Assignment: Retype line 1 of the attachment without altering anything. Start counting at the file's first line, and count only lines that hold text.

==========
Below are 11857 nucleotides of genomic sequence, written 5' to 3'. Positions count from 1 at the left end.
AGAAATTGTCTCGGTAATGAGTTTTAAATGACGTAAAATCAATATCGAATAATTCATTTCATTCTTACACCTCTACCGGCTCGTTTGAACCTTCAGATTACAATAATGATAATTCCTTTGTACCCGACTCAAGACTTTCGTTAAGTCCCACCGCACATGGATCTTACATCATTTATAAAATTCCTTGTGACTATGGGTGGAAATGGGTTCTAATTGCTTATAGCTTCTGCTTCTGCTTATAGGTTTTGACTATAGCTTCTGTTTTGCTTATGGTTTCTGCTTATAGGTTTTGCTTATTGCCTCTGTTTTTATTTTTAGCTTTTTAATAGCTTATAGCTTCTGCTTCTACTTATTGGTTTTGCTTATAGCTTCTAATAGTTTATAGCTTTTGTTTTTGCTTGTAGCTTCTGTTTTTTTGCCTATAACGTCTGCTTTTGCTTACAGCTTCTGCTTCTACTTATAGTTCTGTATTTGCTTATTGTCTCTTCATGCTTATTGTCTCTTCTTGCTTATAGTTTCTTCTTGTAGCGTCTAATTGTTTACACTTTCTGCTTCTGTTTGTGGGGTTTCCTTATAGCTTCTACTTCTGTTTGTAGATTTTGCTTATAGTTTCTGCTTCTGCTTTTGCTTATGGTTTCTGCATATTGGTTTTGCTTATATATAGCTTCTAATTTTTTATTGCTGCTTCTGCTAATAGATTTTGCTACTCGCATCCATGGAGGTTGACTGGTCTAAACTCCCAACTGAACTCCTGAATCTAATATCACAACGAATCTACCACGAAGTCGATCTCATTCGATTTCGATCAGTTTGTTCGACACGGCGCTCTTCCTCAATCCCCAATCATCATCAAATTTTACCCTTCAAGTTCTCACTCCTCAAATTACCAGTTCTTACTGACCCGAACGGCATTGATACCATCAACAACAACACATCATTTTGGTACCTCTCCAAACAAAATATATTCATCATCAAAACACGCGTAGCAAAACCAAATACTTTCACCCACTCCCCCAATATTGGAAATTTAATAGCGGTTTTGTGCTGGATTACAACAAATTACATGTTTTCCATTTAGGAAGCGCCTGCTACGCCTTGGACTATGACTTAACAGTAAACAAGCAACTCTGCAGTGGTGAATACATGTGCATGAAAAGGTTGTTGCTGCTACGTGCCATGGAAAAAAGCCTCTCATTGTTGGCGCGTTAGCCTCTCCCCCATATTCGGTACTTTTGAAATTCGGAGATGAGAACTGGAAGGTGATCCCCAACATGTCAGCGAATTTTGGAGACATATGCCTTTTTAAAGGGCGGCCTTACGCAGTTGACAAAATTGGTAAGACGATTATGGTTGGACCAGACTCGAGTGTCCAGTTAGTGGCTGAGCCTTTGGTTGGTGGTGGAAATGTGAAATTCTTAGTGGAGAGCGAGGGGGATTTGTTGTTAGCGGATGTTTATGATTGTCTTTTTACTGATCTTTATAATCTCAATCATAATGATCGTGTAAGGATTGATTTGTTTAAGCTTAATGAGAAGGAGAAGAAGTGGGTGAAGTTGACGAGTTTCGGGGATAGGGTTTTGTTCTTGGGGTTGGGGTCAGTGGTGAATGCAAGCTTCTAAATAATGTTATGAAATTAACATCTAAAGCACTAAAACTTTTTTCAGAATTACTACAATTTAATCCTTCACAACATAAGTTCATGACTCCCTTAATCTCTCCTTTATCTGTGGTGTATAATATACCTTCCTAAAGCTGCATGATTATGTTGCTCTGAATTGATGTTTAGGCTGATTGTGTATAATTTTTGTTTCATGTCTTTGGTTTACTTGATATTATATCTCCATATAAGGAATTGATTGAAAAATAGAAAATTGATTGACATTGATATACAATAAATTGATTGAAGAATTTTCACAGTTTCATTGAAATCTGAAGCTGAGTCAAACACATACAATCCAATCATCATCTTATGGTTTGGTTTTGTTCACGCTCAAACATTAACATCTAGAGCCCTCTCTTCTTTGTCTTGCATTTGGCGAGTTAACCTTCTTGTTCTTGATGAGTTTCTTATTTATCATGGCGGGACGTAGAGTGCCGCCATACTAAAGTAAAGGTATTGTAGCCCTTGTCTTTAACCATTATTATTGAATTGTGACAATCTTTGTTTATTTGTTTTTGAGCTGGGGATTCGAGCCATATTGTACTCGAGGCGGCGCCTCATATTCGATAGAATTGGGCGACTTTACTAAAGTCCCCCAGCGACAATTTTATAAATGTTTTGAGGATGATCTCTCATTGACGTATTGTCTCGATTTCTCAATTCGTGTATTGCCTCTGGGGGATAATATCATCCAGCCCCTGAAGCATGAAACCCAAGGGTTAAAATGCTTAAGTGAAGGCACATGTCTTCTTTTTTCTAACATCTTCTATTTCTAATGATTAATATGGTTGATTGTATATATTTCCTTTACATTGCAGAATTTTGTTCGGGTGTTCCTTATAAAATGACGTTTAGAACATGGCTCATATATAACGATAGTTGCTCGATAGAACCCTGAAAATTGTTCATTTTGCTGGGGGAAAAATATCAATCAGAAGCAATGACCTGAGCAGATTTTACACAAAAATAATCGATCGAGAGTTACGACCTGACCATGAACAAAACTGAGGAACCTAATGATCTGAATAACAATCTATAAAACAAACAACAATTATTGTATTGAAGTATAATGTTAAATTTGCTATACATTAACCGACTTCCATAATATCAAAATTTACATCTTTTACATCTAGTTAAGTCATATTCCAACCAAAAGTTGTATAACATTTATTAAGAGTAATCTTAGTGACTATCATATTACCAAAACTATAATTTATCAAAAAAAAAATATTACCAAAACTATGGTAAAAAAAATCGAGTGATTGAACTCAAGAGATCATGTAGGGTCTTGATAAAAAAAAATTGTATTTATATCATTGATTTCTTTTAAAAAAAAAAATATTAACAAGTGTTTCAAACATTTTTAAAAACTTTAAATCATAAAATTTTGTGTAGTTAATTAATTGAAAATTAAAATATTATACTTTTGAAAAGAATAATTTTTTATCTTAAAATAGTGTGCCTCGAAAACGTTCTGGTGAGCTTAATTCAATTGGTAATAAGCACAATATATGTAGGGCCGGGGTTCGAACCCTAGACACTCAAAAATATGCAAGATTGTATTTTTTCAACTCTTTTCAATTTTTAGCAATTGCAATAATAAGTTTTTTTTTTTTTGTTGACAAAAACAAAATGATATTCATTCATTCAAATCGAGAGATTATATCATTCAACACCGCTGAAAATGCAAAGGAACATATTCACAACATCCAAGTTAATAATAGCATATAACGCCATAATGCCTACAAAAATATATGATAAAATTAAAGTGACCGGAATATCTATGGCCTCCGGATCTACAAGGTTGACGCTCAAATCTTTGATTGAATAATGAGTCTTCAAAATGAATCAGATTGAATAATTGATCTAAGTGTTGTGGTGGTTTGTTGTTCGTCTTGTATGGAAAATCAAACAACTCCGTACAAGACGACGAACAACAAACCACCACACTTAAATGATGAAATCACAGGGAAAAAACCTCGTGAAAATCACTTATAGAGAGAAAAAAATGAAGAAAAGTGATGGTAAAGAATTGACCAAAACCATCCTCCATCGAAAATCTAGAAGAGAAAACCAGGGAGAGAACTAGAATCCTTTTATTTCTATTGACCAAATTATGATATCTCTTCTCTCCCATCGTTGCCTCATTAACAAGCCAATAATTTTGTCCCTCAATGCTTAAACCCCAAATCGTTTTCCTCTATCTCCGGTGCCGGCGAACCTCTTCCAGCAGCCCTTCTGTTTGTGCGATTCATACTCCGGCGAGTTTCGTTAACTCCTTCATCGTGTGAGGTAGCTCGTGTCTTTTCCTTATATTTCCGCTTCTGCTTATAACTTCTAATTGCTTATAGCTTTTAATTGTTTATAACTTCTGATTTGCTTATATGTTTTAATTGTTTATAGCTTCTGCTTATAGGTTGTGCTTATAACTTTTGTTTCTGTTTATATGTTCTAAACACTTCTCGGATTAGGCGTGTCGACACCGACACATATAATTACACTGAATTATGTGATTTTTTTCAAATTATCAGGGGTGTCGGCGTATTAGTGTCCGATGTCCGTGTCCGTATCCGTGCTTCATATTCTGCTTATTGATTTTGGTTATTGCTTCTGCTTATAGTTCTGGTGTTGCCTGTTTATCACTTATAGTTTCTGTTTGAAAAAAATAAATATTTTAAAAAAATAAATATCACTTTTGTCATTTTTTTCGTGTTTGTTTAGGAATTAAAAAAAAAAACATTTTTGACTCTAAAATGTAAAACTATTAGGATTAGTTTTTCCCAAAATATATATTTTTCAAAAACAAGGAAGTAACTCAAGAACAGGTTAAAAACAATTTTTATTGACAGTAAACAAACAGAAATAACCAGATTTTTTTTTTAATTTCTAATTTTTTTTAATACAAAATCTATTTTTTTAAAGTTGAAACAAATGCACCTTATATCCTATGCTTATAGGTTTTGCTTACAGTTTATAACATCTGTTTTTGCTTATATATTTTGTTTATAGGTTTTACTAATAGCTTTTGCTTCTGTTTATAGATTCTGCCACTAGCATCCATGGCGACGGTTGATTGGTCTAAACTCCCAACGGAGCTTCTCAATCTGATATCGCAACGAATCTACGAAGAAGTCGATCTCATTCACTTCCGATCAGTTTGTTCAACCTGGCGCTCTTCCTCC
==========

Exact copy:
Below are 11857 nucleotides of genomic sequence, written 5' to 3'. Positions count from 1 at the left end.